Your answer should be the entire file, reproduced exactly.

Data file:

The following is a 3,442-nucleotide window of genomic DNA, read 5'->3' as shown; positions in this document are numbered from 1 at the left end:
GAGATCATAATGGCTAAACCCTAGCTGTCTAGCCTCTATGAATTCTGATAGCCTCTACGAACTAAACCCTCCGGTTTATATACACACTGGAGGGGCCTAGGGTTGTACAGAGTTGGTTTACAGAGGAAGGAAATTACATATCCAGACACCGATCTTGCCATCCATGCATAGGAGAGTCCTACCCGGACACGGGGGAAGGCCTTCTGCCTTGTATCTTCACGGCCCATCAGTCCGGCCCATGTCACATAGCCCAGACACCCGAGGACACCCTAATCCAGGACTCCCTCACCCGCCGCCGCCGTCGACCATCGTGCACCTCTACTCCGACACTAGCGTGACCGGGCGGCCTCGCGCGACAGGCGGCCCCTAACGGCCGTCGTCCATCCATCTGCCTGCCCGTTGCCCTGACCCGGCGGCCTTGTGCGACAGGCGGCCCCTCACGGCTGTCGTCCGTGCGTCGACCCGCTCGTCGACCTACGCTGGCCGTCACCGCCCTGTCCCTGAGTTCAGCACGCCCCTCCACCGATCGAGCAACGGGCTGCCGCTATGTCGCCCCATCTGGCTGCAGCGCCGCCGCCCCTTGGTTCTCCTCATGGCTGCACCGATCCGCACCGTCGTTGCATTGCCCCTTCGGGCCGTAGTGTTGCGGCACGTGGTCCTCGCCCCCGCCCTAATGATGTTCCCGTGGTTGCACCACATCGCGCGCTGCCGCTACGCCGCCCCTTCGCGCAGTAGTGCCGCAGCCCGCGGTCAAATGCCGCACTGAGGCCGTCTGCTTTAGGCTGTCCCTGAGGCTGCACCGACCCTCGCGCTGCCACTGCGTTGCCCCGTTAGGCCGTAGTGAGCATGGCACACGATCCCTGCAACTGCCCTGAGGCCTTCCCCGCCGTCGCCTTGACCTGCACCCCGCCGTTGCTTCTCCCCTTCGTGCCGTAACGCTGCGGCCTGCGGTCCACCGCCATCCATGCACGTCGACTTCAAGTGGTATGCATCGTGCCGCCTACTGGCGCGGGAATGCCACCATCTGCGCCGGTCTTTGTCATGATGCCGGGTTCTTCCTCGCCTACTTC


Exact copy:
The following is a 3,442-nucleotide window of genomic DNA, read 5'->3' as shown; positions in this document are numbered from 1 at the left end:
GAGATCATAATGGCTAAACCCTAGCTGTCTAGCCTCTATGAATTCTGATAGCCTCTACGAACTAAACCCTCCGGTTTATATACACACTGGAGGGGCCTAGGGTTGTACAGAGTTGGTTTACAGAGGAAGGAAATTACATATCCAGACACCGATCTTGCCATCCATGCATAGGAGAGTCCTACCCGGACACGGGGGAAGGCCTTCTGCCTTGTATCTTCACGGCCCATCAGTCCGGCCCATGTCACATAGCCCAGACACCCGAGGACACCCTAATCCAGGACTCCCTCACCCGCCGCCGCCGTCGACCATCGTGCACCTCTACTCCGACACTAGCGTGACCGGGCGGCCTCGCGCGACAGGCGGCCCCTAACGGCCGTCGTCCATCCATCTGCCTGCCCGTTGCCCTGACCCGGCGGCCTTGTGCGACAGGCGGCCCCTCACGGCTGTCGTCCGTGCGTCGACCCGCTCGTCGACCTACGCTGGCCGTCACCGCCCTGTCCCTGAGTTCAGCACGCCCCTCCACCGATCGAGCAACGGGCTGCCGCTATGTCGCCCCATCTGGCTGCAGCGCCGCCGCCCCTTGGTTCTCCTCATGGCTGCACCGATCCGCACCGTCGTTGCATTGCCCCTTCGGGCCGTAGTGTTGCGGCACGTGGTCCTCGCCCCCGCCCTAATGATGTTCCCGTGGTTGCACCACATCGCGCGCTGCCGCTACGCCGCCCCTTCGCGCAGTAGTGCCGCAGCCCGCGGTCAAATGCCGCACTGAGGCCGTCTGCTTTAGGCTGTCCCTGAGGCTGCACCGACCCTCGCGCTGCCACTGCGTTGCCCCGTTAGGCCGTAGTGAGCATGGCACACGATCCCTGCAACTGCCCTGAGGCCTTCCCCGCCGTCGCCTTGACCTGCACCCCGCCGTTGCTTCTCCCCTTCGTGCCGTAACGCTGCGGCCTGCGGTCCACCGCCATCCATGCACGTCGACTTCAAGTGGTATGCATCGTGCCGCCTACTGGCGCGGGAATGCCACCATCTGCGCCGGTCTTTGTCATGATGCCGGGTTCTTCCTCGCCTACTTC